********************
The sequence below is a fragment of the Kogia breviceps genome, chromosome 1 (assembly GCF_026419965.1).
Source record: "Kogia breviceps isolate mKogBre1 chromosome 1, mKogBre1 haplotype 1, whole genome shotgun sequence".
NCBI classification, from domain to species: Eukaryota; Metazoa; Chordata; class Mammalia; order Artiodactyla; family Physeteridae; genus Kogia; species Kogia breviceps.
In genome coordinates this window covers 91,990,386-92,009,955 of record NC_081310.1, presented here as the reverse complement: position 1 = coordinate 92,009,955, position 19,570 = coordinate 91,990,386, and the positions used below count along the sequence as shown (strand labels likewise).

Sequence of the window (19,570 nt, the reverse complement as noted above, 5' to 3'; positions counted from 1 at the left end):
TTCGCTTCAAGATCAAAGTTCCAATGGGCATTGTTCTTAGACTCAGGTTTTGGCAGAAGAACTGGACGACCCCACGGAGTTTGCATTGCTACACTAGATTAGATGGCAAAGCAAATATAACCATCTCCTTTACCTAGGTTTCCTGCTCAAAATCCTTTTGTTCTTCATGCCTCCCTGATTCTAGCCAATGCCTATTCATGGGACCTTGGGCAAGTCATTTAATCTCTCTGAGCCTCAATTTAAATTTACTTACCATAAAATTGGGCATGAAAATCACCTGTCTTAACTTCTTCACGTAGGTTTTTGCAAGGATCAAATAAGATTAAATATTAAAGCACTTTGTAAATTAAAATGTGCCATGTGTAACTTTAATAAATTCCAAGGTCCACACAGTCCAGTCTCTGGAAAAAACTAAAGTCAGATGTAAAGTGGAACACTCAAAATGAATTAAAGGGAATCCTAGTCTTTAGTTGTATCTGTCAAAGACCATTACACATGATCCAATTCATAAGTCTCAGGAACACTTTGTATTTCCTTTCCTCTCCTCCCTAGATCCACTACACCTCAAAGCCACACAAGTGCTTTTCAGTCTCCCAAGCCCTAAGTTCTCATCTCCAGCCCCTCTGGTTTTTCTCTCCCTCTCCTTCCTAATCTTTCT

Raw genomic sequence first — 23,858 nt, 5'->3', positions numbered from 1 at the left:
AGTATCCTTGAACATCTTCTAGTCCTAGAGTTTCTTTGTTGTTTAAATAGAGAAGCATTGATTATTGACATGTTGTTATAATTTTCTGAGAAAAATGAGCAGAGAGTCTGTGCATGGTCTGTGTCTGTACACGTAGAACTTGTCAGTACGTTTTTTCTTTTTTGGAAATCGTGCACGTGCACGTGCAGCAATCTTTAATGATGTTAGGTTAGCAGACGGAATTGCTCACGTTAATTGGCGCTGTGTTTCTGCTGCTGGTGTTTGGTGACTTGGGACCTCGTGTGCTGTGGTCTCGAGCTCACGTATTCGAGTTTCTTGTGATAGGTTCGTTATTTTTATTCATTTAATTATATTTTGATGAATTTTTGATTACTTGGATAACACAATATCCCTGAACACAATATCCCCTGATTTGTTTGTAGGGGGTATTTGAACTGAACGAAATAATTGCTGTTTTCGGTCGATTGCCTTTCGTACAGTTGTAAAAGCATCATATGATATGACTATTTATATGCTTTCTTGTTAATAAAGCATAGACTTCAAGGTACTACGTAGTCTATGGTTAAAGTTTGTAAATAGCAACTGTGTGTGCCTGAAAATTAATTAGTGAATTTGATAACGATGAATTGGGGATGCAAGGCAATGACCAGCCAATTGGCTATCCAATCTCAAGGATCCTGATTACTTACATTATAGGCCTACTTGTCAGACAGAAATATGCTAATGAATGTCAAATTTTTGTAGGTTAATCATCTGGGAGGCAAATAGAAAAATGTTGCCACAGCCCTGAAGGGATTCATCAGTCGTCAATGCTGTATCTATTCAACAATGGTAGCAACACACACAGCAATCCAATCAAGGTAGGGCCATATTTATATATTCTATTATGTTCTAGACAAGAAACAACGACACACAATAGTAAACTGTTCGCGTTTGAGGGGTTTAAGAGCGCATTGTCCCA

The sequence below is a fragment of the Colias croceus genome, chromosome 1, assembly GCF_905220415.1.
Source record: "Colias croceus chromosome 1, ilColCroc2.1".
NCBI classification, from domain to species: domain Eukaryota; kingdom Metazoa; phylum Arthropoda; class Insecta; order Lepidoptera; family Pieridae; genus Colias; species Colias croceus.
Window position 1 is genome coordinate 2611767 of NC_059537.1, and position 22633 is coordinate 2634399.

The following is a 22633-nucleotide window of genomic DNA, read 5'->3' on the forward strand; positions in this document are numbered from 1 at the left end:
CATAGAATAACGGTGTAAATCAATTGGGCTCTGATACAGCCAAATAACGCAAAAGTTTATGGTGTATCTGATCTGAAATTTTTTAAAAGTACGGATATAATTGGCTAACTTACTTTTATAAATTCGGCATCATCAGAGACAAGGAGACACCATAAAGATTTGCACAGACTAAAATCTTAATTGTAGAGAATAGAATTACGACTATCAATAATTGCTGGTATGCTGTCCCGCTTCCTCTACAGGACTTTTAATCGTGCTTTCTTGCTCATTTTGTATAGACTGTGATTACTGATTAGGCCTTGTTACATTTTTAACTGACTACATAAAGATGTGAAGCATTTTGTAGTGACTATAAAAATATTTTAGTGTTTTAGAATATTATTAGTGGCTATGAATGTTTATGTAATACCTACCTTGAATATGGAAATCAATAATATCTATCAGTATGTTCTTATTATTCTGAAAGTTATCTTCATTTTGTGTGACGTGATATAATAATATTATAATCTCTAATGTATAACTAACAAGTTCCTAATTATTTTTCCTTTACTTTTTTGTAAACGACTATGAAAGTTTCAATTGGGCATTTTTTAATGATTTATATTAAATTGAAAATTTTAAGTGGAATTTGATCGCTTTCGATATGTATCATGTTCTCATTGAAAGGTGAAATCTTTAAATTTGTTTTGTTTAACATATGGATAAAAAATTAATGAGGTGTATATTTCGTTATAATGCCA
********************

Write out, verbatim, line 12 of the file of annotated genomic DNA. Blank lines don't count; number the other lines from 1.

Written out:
Window position 1 is genome coordinate 2611767 of NC_059537.1, and position 22633 is coordinate 2634399.